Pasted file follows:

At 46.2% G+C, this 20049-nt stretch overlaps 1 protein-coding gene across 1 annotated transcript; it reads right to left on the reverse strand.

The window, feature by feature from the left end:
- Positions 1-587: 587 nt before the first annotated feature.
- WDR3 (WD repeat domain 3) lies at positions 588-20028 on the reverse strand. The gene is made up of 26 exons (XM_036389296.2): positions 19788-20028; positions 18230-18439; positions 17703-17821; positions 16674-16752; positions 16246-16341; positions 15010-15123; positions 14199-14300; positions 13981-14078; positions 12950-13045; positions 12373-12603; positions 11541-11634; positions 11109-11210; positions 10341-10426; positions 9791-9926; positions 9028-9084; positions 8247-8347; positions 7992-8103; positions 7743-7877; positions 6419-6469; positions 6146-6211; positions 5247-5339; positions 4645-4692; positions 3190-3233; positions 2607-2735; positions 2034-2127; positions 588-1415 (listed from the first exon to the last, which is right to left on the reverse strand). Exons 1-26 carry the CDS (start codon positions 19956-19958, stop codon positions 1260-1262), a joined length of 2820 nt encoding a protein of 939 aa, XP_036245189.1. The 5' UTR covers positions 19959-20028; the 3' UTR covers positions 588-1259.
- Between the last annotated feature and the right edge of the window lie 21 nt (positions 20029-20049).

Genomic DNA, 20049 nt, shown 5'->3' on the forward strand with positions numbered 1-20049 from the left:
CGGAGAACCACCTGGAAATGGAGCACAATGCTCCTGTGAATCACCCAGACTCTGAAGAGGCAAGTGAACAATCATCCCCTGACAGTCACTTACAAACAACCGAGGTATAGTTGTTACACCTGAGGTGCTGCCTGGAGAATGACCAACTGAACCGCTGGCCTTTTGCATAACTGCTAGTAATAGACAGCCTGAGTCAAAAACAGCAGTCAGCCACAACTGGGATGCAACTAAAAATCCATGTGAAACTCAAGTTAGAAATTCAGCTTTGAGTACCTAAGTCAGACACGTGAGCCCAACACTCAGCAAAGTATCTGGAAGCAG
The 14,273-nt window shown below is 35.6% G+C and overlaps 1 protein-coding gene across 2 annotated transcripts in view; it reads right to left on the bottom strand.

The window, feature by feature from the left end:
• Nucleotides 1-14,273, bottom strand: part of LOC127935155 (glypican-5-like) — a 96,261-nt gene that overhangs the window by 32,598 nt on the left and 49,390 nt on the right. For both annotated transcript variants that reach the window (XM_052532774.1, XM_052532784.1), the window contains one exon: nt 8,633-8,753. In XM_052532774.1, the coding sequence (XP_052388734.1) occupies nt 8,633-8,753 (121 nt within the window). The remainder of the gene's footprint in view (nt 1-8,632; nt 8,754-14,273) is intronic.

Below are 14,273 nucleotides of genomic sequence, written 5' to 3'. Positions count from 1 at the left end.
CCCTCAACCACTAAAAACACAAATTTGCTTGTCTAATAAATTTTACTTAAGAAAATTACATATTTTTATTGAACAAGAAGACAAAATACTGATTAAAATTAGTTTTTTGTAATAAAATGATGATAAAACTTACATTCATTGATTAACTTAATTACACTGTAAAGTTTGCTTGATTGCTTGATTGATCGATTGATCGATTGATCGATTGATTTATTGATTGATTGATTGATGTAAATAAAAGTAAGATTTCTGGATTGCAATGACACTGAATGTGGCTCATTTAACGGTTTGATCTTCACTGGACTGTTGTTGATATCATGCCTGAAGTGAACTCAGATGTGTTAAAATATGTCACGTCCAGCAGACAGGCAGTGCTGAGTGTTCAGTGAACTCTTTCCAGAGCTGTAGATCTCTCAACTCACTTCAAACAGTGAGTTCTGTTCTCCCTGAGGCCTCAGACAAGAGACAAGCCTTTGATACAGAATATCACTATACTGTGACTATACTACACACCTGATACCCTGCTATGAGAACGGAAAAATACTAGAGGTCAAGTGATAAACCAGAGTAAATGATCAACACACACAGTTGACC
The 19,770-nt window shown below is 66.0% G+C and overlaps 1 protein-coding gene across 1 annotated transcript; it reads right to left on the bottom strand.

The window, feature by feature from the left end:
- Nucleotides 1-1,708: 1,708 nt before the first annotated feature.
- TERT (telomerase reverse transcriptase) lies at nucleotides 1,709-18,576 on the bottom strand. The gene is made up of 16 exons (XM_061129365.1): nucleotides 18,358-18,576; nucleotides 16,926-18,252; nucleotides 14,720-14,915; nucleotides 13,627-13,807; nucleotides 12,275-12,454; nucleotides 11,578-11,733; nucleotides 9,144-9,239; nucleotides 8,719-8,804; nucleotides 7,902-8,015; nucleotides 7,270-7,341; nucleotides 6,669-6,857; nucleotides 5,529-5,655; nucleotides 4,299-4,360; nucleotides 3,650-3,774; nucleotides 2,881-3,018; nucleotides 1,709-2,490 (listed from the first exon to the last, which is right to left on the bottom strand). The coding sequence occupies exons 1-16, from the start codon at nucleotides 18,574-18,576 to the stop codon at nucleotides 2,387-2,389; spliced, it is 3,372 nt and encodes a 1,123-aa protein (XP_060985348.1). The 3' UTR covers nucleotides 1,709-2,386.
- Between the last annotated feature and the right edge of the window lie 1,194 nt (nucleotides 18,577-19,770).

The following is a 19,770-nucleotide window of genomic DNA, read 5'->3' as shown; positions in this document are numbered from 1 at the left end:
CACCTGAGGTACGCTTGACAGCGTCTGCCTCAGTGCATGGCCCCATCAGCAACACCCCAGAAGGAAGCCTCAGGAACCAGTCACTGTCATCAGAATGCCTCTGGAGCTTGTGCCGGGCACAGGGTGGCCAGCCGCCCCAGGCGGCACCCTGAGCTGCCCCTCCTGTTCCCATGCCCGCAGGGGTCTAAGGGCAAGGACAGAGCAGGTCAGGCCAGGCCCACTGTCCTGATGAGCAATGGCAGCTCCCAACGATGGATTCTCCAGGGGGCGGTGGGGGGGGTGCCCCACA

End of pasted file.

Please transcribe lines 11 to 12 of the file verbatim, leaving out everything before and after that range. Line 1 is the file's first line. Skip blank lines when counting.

Below are 14,273 nucleotides of genomic sequence, written 5' to 3'. Positions count from 1 at the left end.
CCCTCAACCACTAAAAACACAAATTTGCTTGTCTAATAAATTTTACTTAAGAAAATTACATATTTTTATTGAACAAGAAGACAAAATACTGATTAAAATTAGTTTTTTGTAATAAAATGATGATAAAACTTACATTCATTGATTAACTTAATTACACTGTAAAGTTTGCTTGATTGCTTGATTGATCGATTGATCGATTGATCGATTGATTTATTGATTGATTGATTGATGTAAATAAAAGTAAGATTTCTGGATTGCAATGACACTGAATGTGGCTCATTTAACGGTTTGATCTTCACTGGACTGTTGTTGATATCATGCCTGAAGTGAACTCAGATGTGTTAAAATATGTCACGTCCAGCAGACAGGCAGTGCTGAGTGTTCAGTGAACTCTTTCCAGAGCTGTAGATCTCTCAACTCACTTCAAACAGTGAGTTCTGTTCTCCCTGAGGCCTCAGACAAGAGACAAGCCTTTGATACAGAATATCACTATACTGTGACTATACTACACACCTGATACCCTGCTATGAGAACGGAAAAATACTAGAGGTCAAGTGATAAACCAGAGTAAATGATCAACACACACAGTTGACC